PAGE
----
Anyway, she was very upbeat about her ankle and laughed with me until the ambulance arrived to take her to hospital. Some people just don’t let things like this get them down and yet we are fighting a tide of timewasters and minor illnesses all the time. It must be in the breeding.

At an underground station, a 69 year-old man stumbled (drunkenly) and fell on the platform, landing on his left arm, breaking the Humerus. This is a painful injury and not without its complications but the man couldn’t feel much, due to the level of alcohol in his bloodstream. ‘I may have a had a little bit to drink, I admit,’ he said to me.

I put his arm in a sling as his two friends watched and laughed. They were all Northerners from ‘oop’ there somewhere (I have a cheek to talk), so nothing was taken seriously. Until, that is, they left to go and see their show on The Strand and I took the injured man to my car. The pain in his arm was increasing, so he got a little entonox but nothing more. Morphine would probably have done a better job but he was getting none of that. Entonox and booze was enough.

In a squalid little flat on the roof of an equally squalid building, I found a crew attending a 74 year-old man whose friend had called them because he was concerned about the man’s condition. He had been diagnosed as having an Abdominal Aortic Aneurysm (AAA) and ‘wasn’t alert’. I was asked to back the crew up in case something drastic happened – a ruptured 'triple A' will kill instantly.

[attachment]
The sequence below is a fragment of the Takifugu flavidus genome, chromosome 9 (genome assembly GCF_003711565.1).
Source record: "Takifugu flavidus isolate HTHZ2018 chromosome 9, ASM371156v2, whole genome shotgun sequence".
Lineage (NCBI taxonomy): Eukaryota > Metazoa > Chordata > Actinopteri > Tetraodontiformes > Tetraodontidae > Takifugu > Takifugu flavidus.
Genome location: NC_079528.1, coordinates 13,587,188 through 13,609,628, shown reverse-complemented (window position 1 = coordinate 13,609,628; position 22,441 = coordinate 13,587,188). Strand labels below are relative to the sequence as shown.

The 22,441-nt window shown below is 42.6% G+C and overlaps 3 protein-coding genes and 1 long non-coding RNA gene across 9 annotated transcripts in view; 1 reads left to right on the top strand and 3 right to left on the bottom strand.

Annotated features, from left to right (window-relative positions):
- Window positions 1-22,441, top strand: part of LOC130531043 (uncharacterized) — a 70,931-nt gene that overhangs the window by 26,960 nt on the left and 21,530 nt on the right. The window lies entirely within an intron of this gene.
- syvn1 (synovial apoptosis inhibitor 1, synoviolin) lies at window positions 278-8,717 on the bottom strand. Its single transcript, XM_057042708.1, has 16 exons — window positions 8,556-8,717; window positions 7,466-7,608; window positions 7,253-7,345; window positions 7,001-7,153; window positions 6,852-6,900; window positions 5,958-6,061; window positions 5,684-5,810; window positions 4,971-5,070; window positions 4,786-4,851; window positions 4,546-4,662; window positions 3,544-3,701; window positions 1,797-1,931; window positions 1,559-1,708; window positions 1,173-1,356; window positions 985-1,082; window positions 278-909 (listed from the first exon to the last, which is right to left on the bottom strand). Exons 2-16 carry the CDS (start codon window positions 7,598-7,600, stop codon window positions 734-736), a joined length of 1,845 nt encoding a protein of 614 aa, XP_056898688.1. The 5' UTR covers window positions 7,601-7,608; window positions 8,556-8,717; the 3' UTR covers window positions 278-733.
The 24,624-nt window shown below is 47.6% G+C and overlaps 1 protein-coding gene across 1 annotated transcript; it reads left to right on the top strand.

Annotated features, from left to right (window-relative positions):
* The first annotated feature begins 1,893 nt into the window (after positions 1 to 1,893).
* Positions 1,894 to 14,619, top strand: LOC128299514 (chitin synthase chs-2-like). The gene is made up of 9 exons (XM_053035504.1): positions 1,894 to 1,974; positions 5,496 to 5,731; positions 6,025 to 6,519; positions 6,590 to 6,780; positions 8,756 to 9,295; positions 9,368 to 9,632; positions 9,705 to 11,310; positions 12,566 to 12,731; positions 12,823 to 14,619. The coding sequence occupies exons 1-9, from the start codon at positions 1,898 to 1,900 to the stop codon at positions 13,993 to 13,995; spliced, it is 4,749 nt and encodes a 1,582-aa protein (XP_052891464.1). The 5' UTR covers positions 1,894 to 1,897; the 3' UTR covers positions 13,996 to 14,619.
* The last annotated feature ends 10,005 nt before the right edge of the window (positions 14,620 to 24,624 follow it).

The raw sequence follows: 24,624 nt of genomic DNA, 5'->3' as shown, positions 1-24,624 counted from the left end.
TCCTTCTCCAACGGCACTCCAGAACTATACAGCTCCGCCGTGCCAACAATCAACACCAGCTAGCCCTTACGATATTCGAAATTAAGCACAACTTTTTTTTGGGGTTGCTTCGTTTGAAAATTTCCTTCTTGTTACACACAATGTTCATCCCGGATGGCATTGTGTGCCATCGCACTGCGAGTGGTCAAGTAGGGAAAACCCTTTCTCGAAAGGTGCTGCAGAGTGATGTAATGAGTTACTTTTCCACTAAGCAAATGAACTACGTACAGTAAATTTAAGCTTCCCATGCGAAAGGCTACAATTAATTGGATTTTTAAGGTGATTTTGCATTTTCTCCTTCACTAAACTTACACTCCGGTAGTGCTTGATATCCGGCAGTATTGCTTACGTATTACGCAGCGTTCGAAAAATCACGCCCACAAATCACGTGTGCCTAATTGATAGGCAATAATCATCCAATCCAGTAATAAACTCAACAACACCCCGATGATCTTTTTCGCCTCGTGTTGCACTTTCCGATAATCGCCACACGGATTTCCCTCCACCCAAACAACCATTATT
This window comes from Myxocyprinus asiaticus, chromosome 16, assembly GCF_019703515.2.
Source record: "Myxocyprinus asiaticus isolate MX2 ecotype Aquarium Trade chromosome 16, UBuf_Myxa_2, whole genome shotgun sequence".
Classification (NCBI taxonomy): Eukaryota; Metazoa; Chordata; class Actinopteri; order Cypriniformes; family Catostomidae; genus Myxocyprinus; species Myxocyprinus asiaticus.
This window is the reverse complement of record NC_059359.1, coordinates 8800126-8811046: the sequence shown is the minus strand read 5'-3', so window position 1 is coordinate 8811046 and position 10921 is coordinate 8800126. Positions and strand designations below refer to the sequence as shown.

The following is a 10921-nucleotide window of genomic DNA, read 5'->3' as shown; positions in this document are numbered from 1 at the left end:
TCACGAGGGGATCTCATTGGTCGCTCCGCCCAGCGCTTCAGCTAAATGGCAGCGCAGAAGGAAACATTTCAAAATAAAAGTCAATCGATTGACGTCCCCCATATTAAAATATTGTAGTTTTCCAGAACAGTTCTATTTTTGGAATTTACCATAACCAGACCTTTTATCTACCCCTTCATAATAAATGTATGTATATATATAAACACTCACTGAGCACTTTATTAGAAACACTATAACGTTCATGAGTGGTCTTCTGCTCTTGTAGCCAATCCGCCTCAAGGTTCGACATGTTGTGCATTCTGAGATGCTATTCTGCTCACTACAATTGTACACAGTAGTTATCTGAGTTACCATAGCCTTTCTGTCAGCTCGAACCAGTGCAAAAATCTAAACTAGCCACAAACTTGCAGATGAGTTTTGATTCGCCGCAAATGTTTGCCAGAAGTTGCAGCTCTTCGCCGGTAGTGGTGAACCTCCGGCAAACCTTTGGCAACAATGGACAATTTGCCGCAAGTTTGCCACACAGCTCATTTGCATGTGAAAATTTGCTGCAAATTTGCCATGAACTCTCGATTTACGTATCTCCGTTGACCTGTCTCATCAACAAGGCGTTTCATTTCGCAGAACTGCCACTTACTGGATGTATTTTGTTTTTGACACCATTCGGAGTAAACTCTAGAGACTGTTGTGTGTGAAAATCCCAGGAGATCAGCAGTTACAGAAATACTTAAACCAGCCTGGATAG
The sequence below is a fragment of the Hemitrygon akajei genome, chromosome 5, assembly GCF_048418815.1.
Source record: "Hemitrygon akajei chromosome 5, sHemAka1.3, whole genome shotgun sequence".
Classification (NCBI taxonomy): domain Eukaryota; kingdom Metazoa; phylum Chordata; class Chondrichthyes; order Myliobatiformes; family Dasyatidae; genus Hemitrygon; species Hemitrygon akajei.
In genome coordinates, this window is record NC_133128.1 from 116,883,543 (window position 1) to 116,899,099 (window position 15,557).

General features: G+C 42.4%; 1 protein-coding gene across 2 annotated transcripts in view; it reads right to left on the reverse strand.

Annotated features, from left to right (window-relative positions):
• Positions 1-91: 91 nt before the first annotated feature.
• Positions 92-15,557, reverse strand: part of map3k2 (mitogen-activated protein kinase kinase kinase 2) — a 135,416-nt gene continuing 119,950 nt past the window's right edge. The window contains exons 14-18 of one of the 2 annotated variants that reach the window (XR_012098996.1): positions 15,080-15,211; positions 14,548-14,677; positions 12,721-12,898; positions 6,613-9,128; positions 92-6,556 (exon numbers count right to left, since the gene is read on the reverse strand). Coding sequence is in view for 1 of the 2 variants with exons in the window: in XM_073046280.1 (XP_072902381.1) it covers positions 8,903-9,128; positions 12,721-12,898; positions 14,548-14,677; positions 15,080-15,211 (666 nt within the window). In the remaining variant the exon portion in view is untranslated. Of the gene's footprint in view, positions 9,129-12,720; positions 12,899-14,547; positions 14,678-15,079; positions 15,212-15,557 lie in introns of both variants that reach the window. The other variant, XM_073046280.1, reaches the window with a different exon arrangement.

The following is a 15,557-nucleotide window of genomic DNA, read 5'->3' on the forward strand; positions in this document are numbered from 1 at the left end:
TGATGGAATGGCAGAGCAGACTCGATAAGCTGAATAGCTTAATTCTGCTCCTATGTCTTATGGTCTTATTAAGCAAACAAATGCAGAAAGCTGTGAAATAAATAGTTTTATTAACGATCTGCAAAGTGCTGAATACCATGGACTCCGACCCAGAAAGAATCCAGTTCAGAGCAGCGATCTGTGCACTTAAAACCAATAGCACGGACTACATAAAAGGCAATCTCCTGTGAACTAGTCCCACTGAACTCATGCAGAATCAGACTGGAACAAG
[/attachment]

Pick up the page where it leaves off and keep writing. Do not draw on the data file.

Inside the place, the man was lying on his filthy bed and his smoking mate was fussing about him - he’d locked the door when I got inside and I don’t like it when people do that, so I asked him to go and unlock it again, which he did, but only after accidentally stubbing his lit cigarette into my arm. ‘Oops! Sorry Guv,’ he said. Indeed, I thought as I patted down the pain.

The man on the bed wasn’t interested in getting help and refused again and again to go to hospital. I’d had a very careful feel around his abdomen and found the aneurysm, just under his skinny, neglected frame. According to his notes, it was small and detected by scan – now it was almost visible from outside his body and that wasn’t good. He really had to be in hospital but the best we could do for him was offer him a GP visit if he insisted on refusing our taxi.

This left the crew free to deal with one of two calls that had come in while we were wasting time arguing with the man about his health; both calls were queued and waiting for an ambulance. This is what happens when we are called out to people who don’t want us or waste our time. Somebody else will always suffer.

The novel will be finished soon but ‘101 dumb emergency calls’ should be completed before that – if you want a copy and wish to pre-order it for Christmas, then send me an email and I will get them signed and sent out to you when they are printed. Obviously, if only five of you want one, they’ll never be printed J

Be safe.